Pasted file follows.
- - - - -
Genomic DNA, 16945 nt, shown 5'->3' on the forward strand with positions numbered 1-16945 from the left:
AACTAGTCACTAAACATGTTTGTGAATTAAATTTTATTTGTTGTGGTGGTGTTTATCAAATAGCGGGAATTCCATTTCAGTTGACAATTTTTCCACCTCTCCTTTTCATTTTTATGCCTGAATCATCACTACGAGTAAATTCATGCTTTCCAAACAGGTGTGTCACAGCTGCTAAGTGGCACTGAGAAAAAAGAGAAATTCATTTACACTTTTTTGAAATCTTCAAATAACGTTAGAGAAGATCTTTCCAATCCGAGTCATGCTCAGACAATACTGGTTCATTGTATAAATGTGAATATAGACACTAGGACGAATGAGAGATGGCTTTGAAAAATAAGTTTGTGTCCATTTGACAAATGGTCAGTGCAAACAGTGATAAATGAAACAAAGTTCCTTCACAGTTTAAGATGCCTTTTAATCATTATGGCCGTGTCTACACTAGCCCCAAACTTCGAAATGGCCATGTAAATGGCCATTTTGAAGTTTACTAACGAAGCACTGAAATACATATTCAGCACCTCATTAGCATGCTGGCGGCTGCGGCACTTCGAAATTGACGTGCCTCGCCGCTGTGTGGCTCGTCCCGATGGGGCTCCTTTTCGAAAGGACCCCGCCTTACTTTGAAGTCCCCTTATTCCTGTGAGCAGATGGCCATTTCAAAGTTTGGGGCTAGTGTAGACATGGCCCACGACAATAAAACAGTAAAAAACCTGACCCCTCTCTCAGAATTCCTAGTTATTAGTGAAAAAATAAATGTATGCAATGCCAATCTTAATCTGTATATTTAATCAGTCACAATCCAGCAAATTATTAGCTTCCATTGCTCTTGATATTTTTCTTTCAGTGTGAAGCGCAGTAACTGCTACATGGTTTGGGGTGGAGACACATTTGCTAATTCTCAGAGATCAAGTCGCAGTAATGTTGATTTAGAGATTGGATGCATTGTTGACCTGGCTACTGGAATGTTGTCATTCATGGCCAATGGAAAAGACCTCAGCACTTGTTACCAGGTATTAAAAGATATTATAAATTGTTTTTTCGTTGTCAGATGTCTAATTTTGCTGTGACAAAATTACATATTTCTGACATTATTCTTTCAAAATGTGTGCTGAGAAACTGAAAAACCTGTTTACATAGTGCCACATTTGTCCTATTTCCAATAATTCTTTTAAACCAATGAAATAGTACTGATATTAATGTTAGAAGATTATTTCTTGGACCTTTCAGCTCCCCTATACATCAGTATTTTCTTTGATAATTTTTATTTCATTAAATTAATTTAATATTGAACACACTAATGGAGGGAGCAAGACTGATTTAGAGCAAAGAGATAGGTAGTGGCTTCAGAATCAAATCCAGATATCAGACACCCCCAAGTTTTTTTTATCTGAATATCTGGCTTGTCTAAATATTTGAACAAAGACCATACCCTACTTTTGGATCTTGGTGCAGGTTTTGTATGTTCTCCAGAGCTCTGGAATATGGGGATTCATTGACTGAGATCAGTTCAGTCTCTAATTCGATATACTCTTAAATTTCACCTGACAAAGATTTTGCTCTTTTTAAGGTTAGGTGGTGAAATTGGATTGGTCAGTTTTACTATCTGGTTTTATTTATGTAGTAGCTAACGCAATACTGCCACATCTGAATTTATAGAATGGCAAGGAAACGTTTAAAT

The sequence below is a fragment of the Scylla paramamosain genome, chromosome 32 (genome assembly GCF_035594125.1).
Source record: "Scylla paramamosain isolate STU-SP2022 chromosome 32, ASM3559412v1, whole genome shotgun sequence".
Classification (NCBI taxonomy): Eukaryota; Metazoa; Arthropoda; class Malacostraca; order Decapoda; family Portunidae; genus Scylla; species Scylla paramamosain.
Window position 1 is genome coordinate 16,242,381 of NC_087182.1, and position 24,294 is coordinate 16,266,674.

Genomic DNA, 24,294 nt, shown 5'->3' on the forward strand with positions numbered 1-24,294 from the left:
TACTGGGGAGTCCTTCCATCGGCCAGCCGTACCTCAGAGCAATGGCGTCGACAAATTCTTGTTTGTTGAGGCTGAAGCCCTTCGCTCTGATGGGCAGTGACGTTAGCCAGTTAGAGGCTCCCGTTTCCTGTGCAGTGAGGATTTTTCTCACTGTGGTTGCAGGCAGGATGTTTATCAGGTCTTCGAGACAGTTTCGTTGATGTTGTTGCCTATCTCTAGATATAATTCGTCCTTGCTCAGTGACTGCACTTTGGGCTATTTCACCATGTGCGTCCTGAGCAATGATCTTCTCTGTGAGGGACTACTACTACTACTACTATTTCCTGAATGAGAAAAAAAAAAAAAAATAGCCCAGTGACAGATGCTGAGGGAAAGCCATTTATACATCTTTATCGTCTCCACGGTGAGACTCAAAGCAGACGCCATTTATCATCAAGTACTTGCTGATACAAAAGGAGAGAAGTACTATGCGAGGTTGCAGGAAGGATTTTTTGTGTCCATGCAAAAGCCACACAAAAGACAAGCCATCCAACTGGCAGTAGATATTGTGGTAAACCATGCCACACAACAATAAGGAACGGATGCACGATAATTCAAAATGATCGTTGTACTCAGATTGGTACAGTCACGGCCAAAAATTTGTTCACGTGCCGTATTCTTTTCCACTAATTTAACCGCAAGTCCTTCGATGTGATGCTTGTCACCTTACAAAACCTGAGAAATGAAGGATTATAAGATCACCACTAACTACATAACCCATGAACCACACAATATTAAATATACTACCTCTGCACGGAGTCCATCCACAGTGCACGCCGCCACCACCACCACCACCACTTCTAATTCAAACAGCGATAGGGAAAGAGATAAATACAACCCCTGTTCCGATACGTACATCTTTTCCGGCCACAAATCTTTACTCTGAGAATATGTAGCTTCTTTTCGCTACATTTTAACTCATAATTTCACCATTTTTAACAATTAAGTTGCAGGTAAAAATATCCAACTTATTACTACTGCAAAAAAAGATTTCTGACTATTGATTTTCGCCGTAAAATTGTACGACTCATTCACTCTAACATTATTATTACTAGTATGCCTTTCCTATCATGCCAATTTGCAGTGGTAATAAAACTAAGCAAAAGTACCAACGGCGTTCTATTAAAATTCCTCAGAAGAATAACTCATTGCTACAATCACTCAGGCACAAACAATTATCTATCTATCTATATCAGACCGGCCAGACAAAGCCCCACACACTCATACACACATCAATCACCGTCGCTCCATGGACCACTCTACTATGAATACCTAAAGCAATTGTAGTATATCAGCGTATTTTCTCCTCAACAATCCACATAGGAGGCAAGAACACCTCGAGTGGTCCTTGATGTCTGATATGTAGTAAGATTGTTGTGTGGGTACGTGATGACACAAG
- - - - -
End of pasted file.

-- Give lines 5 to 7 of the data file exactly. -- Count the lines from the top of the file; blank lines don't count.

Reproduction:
Classification (NCBI taxonomy): Eukaryota; Metazoa; Arthropoda; class Malacostraca; order Decapoda; family Portunidae; genus Scylla; species Scylla paramamosain.
Window position 1 is genome coordinate 16,242,381 of NC_087182.1, and position 24,294 is coordinate 16,266,674.

Genomic DNA, 24,294 nt, shown 5'->3' on the forward strand with positions numbered 1-24,294 from the left: